Mary Poppins Returns
Mission: Impossible - Fallout
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All Critics (23)
| Top Critics (9)
| Fresh (20)
| Rotten (3)
| DVD (3)
In her feature debut, Adler shapes her film gracefully and elicits a scorching no-holds-barred, totally selfless portrayal from Morton.
While Ms. Morton embodies the role with furious intensity and with a raw yet waifish presence that brings both Emily Watson and Claire Danes to mind, Ms. Adler directs the film in ways that live up to its title.
It is buoyed by an unflinching performance from newcomer Samantha Morton, a young British actress who is willing to expose not only her body but her inner being as well.
Although Iris has no idea who she is, Morton is utterly certain, and inhabits her temporarily defeated soul with an ease that knocks you out.
Morton's Iris keeps going in circles... It's a spooky, movie-dominating performance.
Made with a novelist's eye for detail and a quietly impassioned visual flair.
... a raw and occasionally depressing first film with moments of chilling recognition and a remarkable young star.
Reminds us what it's like to see an actress go to work when she has a juicy role to play.
After a promising beginning ... the crux of the story ... is taken for granted and any established empathy for Iris' sad plight dwindles fast.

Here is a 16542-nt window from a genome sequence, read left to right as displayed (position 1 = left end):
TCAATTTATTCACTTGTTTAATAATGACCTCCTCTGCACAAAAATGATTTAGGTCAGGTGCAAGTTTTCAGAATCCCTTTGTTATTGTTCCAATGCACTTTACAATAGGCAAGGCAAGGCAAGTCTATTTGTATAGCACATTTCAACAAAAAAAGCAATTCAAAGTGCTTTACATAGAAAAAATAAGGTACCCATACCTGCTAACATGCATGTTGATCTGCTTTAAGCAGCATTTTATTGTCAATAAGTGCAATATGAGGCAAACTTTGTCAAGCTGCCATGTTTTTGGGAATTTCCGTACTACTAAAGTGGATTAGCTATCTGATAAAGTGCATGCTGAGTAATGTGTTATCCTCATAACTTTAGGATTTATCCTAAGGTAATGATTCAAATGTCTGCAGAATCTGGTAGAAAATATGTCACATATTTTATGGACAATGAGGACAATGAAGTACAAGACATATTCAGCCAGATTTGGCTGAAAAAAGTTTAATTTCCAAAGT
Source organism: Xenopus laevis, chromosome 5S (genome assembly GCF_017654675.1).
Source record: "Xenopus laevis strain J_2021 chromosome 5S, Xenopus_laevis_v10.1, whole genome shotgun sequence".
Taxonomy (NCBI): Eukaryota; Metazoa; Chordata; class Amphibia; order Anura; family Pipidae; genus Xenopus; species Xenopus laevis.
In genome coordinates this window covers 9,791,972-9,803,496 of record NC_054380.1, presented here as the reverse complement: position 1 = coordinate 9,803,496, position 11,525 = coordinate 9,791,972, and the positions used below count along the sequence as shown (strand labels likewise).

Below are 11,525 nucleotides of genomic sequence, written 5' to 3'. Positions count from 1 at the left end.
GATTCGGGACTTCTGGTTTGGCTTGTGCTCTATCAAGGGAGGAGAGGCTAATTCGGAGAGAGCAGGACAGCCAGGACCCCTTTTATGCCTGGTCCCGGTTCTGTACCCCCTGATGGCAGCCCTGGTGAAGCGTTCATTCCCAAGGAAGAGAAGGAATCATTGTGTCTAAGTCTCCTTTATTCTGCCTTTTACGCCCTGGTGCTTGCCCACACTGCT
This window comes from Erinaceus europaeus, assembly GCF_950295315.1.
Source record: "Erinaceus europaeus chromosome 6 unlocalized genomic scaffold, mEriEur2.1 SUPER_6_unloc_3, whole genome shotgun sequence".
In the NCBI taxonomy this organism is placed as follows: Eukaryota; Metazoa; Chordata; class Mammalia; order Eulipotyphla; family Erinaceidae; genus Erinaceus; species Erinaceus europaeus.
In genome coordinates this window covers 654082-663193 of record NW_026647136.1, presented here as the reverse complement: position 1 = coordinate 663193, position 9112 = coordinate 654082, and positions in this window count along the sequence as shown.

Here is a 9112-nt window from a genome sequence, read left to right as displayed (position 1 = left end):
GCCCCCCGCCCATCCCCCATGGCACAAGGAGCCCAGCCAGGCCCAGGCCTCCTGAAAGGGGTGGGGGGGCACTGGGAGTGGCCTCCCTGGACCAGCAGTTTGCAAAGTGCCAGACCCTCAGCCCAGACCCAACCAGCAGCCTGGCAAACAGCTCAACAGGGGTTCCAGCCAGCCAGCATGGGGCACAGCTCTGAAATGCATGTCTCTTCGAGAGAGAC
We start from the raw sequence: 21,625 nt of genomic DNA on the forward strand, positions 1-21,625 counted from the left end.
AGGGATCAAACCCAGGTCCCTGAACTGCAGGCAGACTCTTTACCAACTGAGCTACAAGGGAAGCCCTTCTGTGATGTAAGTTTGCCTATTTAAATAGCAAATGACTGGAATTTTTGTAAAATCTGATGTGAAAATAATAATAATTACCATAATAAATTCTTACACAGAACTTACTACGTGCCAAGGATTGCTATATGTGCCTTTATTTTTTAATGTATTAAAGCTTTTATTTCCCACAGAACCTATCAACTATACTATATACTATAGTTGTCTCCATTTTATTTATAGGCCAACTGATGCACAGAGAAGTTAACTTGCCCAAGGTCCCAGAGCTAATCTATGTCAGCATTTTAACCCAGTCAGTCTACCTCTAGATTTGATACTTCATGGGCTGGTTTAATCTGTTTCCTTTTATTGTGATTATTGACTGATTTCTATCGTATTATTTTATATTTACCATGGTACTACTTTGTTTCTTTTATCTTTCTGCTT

Adler's portrait of emotional disintegration is in many ways as harrowing as Roman Polanski's Repulsion, thanks in large part to Morton's terrifying performance.
Adler's screenplay is excellent; it isn't often that a film takes an insightful look at how people can become unraveled.
It isn't often that a film offers a heroine who is this aggressive, angry and self-punishing, and the filmmaker and her star work in perfect harmony to get at all the complexity behind it.
This film was shown last night on UK TV. Unfortunately I missed the first 20 minutes or so but the rest was so good I feel it is still worth commenting on. The film centres around the different reactions of two sisters to their mother's death - don't however get the impression that this is a film to be endured rather than enjoyed. Although the subject matter is serious and the film very emotionally moving, there are flashes of humour throughout and it is not boringly earnest for one moment. I read somewhere that the director is an admirer of Mike Leigh's "Naked". While it is no poor relation, if you appreciate the work of Mike Leigh you would probably also enjoy "Under the Skin".
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